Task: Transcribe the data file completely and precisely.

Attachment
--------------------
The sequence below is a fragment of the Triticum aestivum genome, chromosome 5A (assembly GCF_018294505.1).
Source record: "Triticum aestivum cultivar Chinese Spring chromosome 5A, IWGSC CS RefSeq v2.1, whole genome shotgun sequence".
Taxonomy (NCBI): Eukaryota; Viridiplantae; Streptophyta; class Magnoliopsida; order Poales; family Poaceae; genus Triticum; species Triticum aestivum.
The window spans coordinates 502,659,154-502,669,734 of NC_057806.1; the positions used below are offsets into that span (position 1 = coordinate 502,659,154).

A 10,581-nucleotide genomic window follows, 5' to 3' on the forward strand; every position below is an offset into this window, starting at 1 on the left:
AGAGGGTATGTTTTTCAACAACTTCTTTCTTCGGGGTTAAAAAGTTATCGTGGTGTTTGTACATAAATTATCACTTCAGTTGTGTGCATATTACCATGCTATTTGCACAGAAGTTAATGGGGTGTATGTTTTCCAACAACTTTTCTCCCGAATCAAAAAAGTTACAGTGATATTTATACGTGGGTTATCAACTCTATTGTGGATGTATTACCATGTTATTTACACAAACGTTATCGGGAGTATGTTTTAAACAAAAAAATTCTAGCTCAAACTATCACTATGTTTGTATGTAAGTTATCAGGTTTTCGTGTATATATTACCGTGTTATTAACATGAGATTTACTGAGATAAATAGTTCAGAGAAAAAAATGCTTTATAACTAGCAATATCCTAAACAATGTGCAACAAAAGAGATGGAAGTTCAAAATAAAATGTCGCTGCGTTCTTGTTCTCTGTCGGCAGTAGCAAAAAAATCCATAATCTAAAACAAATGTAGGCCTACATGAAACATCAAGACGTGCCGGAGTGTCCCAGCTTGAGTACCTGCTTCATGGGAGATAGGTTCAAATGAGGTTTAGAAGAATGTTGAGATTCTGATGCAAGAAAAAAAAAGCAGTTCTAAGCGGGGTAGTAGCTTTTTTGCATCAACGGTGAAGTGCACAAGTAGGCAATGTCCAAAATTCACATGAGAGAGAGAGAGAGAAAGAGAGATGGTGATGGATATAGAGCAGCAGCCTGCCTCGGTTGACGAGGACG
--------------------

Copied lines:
The sequence below is a fragment of the Triticum aestivum genome, chromosome 5A (assembly GCF_018294505.1).
Source record: "Triticum aestivum cultivar Chinese Spring chromosome 5A, IWGSC CS RefSeq v2.1, whole genome shotgun sequence".
Taxonomy (NCBI): Eukaryota; Viridiplantae; Streptophyta; class Magnoliopsida; order Poales; family Poaceae; genus Triticum; species Triticum aestivum.
The window spans coordinates 502,659,154-502,669,734 of NC_057806.1; the positions used below are offsets into that span (position 1 = coordinate 502,659,154).

A 10,581-nucleotide genomic window follows, 5' to 3' on the forward strand; every position below is an offset into this window, starting at 1 on the left:
AGAGGGTATGTTTTTCAACAACTTCTTTCTTCGGGGTTAAAAAGTTATCGTGGTGTTTGTACATAAATTATCACTTCAGTTGTGTGCATATTACCATGCTATTTGCACAGAAGTTAATGGGGTGTATGTTTTCCAACAACTTTTCTCCCGAATCAAAAAAGTTACAGTGATATTTATACGTGGGTTATCAACTCTATTGTGGATGTATTACCATGTTATTTACACAAACGTTATCGGGAGTATGTTTTAAACAAAAAAATTCTAGCTCAAACTATCACTATGTTTGTATGTAAGTTATCAGGTTTTCGTGTATATATTACCGTGTTATTAACATGAGATTTACTGAGATAAATAGTTCAGAGAAAAAAATGCTTTATAACTAGCAATATCCTAAACAATGTGCAACAAAAGAGATGGAAGTTCAAAATAAAATGTCGCTGCGTTCTTGTTCTCTGTCGGCAGTAGCAAAAAAATCCATAATCTAAAACAAATGTAGGCCTACATGAAACATCAAGACGTGCCGGAGTGTCCCAGCTTGAGTACCTGCTTCATGGGAGATAGGTTCAAATGAGGTTTAGAAGAATGTTGAGATTCTGATGCAAGAAAAAAAAAGCAGTTCTAAGCGGGGTAGTAGCTTTTTTGCATCAACGGTGAAGTGCACAAGTAGGCAATGTCCAAAATTCACATGAGAGAGAGAGAGAGAAAGAGAGATGGTGATGGATATAGAGCAGCAGCCTGCCTCGGTTGACGAGGACG